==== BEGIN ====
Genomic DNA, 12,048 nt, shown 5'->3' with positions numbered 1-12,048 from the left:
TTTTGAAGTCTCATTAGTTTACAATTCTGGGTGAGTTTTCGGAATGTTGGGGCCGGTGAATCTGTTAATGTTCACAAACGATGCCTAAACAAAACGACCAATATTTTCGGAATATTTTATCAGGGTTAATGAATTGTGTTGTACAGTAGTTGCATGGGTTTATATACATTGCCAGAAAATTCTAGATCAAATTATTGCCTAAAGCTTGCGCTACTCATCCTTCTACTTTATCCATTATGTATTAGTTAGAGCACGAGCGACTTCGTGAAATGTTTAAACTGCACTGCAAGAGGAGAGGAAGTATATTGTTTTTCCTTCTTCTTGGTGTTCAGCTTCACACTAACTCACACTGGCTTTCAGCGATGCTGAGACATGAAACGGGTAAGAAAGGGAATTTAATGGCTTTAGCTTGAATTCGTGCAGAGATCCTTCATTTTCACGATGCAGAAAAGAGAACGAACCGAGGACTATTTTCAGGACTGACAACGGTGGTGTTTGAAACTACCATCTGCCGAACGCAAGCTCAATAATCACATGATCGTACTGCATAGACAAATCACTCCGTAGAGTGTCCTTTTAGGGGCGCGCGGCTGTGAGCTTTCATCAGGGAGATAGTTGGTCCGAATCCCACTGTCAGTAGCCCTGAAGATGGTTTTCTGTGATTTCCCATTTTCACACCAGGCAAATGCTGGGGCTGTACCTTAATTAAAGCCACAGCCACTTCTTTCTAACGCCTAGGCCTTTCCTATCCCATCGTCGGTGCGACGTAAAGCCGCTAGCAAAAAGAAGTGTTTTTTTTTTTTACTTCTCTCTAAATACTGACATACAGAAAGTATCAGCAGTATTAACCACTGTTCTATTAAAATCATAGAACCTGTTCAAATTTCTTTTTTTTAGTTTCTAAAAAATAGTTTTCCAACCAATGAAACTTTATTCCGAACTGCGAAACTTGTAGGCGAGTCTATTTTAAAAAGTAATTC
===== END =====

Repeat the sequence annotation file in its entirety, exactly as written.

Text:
Genomic DNA, 12,048 nt, shown 5'->3' with positions numbered 1-12,048 from the left:
TTTTGAAGTCTCATTAGTTTACAATTCTGGGTGAGTTTTCGGAATGTTGGGGCCGGTGAATCTGTTAATGTTCACAAACGATGCCTAAACAAAACGACCAATATTTTCGGAATATTTTATCAGGGTTAATGAATTGTGTTGTACAGTAGTTGCATGGGTTTATATACATTGCCAGAAAATTCTAGATCAAATTATTGCCTAAAGCTTGCGCTACTCATCCTTCTACTTTATCCATTATGTATTAGTTAGAGCACGAGCGACTTCGTGAAATGTTTAAACTGCACTGCAAGAGGAGAGGAAGTATATTGTTTTTCCTTCTTCTTGGTGTTCAGCTTCACACTAACTCACACTGGCTTTCAGCGATGCTGAGACATGAAACGGGTAAGAAAGGGAATTTAATGGCTTTAGCTTGAATTCGTGCAGAGATCCTTCATTTTCACGATGCAGAAAAGAGAACGAACCGAGGACTATTTTCAGGACTGACAACGGTGGTGTTTGAAACTACCATCTGCCGAACGCAAGCTCAATAATCACATGATCGTACTGCATAGACAAATCACTCCGTAGAGTGTCCTTTTAGGGGCGCGCGGCTGTGAGCTTTCATCAGGGAGATAGTTGGTCCGAATCCCACTGTCAGTAGCCCTGAAGATGGTTTTCTGTGATTTCCCATTTTCACACCAGGCAAATGCTGGGGCTGTACCTTAATTAAAGCCACAGCCACTTCTTTCTAACGCCTAGGCCTTTCCTATCCCATCGTCGGTGCGACGTAAAGCCGCTAGCAAAAAGAAGTGTTTTTTTTTTTTACTTCTCTCTAAATACTGACATACAGAAAGTATCAGCAGTATTAACCACTGTTCTATTAAAATCATAGAACCTGTTCAAATTTCTTTTTTTTAGTTTCTAAAAAATAGTTTTCCAACCAATGAAACTTTATTCCGAACTGCGAAACTTGTAGGCGAGTCTATTTTAAAAAGTAATTC